Tuesday, June 9, 2020

Owl - Mille Feuille (Sofa, 2020) ***½

By Keith Prosk

Signe Emmeluth (alto saxophone, electronics) and Karl Bjorå (guitar, electronics) play enchanting fantasias with a blend of composition and improvisation for 42 minutes across five tracks on Mille Feuille. Emmeluth and Bjorå play together frequently and have recorded with Emmeluth’s Amoeba and Spacemusic Ensemble; Owl is not a new grouping but this might be their first recording.

I first heard Emmeluth with Vetle Larsen (as Tigerfish & Lioncats) at Ingebrigt Håker Flaten’s Sonic Transmissions festival in 2016. Their second set still sticks in my mind as one of the strongest shows I’ve seen, with Emmeluth alternating between raging, fiery blows - like she was really trying to destroy the brass with a disintegrating wind - and quiet, textural breath- and spit-play. So I awaited her first few recordings eagerly, but was disappointed they did not match the range, technique, or emotivity of that performance; they seemed too jazzy, too composed, too sterile to me. Spacemusic Ensemble’s Is Okay Okay Is Certified from last year marked a transition towards looser, more textural compositions on her recordings; shedding the large ensemble, which often requires stricter composition, for an intimate duo here results in a more natural exchange, producing the first recording that seems closer to Emmeluth’s playstyle than composition style and is correspondingly her strongest recording yet.

The opening track is the sidelong “Upon Arrival You Forgot Why You Left.” It’s a topical connection but the album structure here, of a sidelong track with five short sketches, reminds me of the structure of Tortoise’s Millions Now Living Will Never Die or Oval’s 94diskont; and the proggy track structure, with sections of building layers (feuille) into a sonic melange separated by smart transitions, recalls “Djed” like the sputtering no-input mixing board might recall the glitchy “Do While.” These sections or superlayers combine breathy fluttering sax with purring no-input mixing board and soulful alto phrases with cosmic swells. Or rhythmic, marching clicks, stops, and mutes with cavernous digital water drops, valve releases, and overdubbed, infinite twinkling guitar arpeggios. Or dub bass droputs and sonar bleeps with sustained sax tones. Or bird calls and whistling tea kettles. It’s a delightfully textural trip constructed of studio-dubbed or live-looped lines from both musicians - whose sounds sometimes blend together - that ebb and flow with expert pacing. Despite that monolith of a track, the next vignette, “On The Lookout,” might be the standout track, with its eclectic mix of slow chord strum, sighing breath, pastoral flute-like effects, warbling sax, shakers, train horns, birdsong, relaxed pace, and spacious sound feeling like a lost recording from late-period Talk Talk or early-period Brokeback. We get a fiery altosolo from Emmeluth, complimented by detuned spidery guitar, on “Let’s Crackle” and the energy of a live performance actually begins to shine through this time. “Dive Deeper” and “Consensus” explore many of the same textures in different lights, with the former characterized by a bittersweet guitar melody emerging from the noise with a rocking bass lullaby and the latter becoming closer to ambient film score.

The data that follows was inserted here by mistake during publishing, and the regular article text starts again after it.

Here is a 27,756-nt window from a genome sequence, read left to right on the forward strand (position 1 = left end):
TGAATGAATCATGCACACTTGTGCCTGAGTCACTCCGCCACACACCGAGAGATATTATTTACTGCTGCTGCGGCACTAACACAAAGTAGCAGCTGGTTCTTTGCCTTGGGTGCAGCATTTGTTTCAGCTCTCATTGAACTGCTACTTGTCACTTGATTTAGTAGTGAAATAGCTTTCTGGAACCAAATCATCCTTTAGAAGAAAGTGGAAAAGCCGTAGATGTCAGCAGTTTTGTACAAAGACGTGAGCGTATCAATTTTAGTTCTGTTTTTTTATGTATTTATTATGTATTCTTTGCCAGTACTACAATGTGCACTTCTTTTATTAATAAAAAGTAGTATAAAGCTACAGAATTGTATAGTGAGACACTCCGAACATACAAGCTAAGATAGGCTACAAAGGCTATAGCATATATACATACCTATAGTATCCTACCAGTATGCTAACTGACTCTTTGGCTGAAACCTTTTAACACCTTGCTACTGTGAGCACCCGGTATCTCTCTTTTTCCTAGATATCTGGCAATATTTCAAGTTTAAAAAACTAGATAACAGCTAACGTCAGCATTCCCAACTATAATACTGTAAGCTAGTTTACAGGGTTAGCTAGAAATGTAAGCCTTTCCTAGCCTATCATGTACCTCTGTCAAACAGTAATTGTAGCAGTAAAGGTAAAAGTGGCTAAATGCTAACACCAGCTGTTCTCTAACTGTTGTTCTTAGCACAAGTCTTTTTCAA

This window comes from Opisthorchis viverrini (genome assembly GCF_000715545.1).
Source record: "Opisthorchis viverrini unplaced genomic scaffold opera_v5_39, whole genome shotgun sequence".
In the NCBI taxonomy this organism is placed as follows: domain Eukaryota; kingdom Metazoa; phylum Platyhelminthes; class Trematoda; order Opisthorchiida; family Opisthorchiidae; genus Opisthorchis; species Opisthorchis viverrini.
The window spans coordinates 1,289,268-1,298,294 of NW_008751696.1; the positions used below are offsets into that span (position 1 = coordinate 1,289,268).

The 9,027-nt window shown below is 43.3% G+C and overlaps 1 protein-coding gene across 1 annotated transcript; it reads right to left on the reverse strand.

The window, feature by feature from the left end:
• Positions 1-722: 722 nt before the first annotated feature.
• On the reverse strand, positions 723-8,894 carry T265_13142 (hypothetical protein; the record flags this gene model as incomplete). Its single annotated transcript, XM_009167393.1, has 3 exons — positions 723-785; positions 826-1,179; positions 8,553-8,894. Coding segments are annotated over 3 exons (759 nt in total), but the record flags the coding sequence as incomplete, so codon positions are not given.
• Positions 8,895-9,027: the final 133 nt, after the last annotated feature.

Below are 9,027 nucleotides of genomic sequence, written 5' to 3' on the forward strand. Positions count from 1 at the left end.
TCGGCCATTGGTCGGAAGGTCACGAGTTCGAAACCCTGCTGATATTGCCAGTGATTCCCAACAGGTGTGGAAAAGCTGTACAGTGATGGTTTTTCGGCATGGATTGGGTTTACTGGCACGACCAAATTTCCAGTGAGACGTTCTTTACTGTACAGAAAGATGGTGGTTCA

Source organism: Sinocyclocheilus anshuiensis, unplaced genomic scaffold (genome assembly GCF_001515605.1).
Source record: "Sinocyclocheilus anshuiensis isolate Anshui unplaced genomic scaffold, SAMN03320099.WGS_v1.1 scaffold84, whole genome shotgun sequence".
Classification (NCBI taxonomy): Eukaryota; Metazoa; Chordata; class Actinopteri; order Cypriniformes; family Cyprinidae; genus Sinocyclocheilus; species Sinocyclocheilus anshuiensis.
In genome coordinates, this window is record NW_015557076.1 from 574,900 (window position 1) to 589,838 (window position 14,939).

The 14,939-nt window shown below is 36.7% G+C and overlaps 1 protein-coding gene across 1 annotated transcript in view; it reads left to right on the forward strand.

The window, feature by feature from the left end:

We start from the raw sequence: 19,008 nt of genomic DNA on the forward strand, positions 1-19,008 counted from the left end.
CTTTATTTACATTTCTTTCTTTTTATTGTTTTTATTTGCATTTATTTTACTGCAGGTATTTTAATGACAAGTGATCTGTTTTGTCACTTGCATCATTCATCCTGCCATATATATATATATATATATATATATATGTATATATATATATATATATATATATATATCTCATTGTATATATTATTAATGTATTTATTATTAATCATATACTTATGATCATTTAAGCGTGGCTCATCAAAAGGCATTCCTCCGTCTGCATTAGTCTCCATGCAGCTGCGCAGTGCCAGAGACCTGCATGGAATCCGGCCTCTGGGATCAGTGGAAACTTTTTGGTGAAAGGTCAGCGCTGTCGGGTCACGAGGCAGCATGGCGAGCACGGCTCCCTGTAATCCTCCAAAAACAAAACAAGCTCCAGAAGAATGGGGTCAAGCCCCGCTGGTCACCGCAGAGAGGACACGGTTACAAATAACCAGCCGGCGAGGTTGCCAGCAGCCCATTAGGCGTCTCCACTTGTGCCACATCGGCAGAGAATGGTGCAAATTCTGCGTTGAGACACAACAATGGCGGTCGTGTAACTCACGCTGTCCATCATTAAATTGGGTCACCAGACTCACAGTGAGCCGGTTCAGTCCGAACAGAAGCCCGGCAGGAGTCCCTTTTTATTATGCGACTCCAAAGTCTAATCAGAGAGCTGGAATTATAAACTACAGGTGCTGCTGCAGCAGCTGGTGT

To continue the comparisons to other musicians above, I hear Emmeluth and Bjorå drawing from the wells of kosmische musik, film score, and new electroacoustic and electric sensibilities as much as from jazz. And like a fellow Dane’s work with yet another similar group in Spring Heel Jack, Emmeluth is almost uniquely able to cut through an electroacoustic maelstrom with powerfully vulnerable, soulful, human phrasing just like John Tchicai. By depending less on traditional composition and focusing more on mood and timbre, Emmeluth has produced her most promising recording. If you’ve not been wowed by her recordings yet, it’s time to give her another shot. And if you’ve not given her a shot, this is the place to start.

Mille Feuille is a CD-only release.


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